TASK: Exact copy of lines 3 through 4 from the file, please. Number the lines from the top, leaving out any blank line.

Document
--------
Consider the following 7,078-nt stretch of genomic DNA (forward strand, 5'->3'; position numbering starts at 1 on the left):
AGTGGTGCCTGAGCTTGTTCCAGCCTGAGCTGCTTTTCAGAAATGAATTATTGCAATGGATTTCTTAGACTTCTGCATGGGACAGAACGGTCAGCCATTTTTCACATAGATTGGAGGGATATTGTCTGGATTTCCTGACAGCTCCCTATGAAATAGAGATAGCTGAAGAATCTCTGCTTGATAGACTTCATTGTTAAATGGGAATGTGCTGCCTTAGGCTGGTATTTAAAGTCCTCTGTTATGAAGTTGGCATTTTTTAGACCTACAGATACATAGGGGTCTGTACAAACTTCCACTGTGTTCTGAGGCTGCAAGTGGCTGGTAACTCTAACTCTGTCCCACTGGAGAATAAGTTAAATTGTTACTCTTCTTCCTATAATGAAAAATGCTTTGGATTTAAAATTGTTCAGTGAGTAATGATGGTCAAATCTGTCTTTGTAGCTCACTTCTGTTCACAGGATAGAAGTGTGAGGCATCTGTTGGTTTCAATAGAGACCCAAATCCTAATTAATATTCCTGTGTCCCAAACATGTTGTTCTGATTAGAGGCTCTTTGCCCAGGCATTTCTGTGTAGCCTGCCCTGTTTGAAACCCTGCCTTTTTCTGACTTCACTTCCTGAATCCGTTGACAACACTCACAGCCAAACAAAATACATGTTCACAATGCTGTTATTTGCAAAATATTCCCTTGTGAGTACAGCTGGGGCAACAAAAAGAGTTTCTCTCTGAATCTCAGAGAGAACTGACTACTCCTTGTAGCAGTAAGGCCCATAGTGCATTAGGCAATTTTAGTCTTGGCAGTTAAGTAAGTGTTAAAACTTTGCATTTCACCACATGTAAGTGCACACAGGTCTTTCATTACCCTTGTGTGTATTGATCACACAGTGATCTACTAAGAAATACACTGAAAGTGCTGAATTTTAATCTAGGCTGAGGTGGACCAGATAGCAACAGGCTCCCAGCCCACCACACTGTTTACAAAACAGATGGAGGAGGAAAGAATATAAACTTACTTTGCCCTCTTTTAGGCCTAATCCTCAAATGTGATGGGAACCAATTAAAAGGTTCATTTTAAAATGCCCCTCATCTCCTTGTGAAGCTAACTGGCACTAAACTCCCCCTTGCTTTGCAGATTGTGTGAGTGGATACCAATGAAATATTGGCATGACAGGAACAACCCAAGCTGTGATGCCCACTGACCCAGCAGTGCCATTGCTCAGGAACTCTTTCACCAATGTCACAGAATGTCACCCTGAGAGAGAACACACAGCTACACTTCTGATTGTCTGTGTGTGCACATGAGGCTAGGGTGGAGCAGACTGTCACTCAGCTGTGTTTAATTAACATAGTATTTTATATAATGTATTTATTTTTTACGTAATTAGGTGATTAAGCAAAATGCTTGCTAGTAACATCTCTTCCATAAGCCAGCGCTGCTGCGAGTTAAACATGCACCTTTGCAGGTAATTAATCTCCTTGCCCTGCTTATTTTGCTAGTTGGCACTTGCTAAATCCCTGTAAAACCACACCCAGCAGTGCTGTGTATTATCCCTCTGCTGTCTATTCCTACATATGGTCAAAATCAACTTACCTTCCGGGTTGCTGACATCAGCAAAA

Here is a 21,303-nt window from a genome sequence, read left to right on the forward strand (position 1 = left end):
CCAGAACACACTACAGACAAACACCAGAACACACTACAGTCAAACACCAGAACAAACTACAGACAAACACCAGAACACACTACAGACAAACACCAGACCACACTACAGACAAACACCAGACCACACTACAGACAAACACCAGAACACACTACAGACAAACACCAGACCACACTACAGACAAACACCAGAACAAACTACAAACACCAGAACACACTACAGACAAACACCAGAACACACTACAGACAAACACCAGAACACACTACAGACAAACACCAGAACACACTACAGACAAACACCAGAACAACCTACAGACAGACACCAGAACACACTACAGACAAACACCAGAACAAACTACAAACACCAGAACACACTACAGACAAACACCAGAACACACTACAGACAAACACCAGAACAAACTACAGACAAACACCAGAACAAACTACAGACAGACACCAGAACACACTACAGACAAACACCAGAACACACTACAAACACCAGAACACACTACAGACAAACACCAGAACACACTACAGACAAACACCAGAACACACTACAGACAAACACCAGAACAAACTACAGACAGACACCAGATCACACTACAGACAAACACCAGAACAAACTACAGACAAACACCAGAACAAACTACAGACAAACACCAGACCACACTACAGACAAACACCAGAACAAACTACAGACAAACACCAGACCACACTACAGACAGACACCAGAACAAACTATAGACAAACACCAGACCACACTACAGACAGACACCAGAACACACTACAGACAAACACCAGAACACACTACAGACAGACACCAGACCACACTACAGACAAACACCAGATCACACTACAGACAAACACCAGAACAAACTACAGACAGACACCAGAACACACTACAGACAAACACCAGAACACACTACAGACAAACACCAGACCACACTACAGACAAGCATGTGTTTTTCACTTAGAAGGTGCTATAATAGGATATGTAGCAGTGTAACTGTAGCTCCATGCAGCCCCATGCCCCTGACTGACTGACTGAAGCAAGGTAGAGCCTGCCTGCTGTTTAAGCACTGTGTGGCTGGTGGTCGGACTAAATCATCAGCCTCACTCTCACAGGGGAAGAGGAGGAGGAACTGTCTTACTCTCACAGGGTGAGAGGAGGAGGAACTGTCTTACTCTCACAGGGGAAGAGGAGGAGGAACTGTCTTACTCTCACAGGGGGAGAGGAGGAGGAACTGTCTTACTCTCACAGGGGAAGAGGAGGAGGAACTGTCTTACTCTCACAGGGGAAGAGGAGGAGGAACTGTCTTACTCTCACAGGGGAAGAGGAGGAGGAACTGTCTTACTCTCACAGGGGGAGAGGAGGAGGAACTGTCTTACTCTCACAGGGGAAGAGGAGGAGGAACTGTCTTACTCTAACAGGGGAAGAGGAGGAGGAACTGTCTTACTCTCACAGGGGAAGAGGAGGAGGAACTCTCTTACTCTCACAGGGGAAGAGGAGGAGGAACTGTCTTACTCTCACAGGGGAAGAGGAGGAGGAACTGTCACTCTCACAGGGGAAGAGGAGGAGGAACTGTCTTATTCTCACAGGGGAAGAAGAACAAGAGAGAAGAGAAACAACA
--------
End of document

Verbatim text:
Here is a 21,303-nt window from a genome sequence, read left to right on the forward strand (position 1 = left end):
CCAGAACACACTACAGACAAACACCAGAACACACTACAGTCAAACACCAGAACAAACTACAGACAAACACCAGAACACACTACAGACAAACACCAGACCACACTACAGACAAACACCAGACCACACTACAGACAAACACCAGAACACACTACAGACAAACACCAGACCACACTACAGACAAACACCAGAACAAACTACAAACACCAGAACACACTACAGACAAACACCAGAACACACTACAGACAAACACCAGAACACACTACAGACAAACACCAGAACACACTACAGACAAACACCAGAACAACCTACAGACAGACACCAGAACACACTACAGACAAACACCAGAACAAACTACAAACACCAGAACACACTACAGACAAACACCAGAACACACTACAGACAAACACCAGAACAAACTACAGACAAACACCAGAACAAACTACAGACAGACACCAGAACACACTACAGACAAACACCAGAACACACTACAAACACCAGAACACACTACAGACAAACACCAGAACACACTACAGACAAACACCAGAACACACTACAGACAAACACCAGAACAAACTACAGACAGACACCAGATCACACTACAGACAAACACCAGAACAAACTACAGACAAACACCAGAACAAACTACAGACAAACACCAGACCACACTACAGACAAACACCAGAACAAACTACAGACAAACACCAGACCACACTACAGACAGACACCAGAACAAACTATAGACAAACACCAGACCACACTACAGACAGACACCAGAACACACTACAGACAAACACCAGAACACACTACAGACAGACACCAGACCACACTACAGACAAACACCAGATCACACTACAGACAAACACCAGAACAAACTACAGACAGACACCAGAACACACTACAGACAAACACCAGAACACACTACAGACAAACACCAGACCACACTACAGACAAGCATGTGTTTTTCACTTAGAAGGTGCTATAATAGGATATGTAGCAGTGTAACTGTAGCTCCATGCAGCCCCATGCCCCTGACTGACTGACTGAAGCAAGGTAGAGCCTGCCTGCTGTTTAAGCACTGTGTGGCTGGTGGTCGGACTAAATCATCAGCCTCACTCTCACAGGGGAAGAGGAGGAGGAACTGTCTTACTCTCACAGGGTGAGAGGAGGAGGAACTGTCTTACTCTCACAGGGGAAGAGGAGGAGGAACTGTCTTACTCTCACAGGGGGAGAGGAGGAGGAACTGTCTTACTCTCACAGGGGAAGAGGAGGAGGAACTGTCTTACTCTCACAGGGGAAGAGGAGGAGGAACTGTCTTACTCTCACAGGGGAAGAGGAGGAGGAACTGTCTTACTCTCACAGGGGGAGAGGAGGAGGAACTGTCTTACTCTCACAGGGGAAGAGGAGGAGGAACTGTCTTACTCTAACAGGGGAAGAGGAGGAGGAACTGTCTTACTCTCACAGGGGAAGAGGAGGAGGAACTCTCTTACTCTCACAGGGGAAGAGGAGGAGGAACTGTCTTACTCTCACAGGGGAAGAGGAGGAGGAACTGTCACTCTCACAGGGGAAGAGGAGGAGGAACTGTCTTATTCTCACAGGGGAAGAAGAACAAGAGAGAAGAGAAACAACA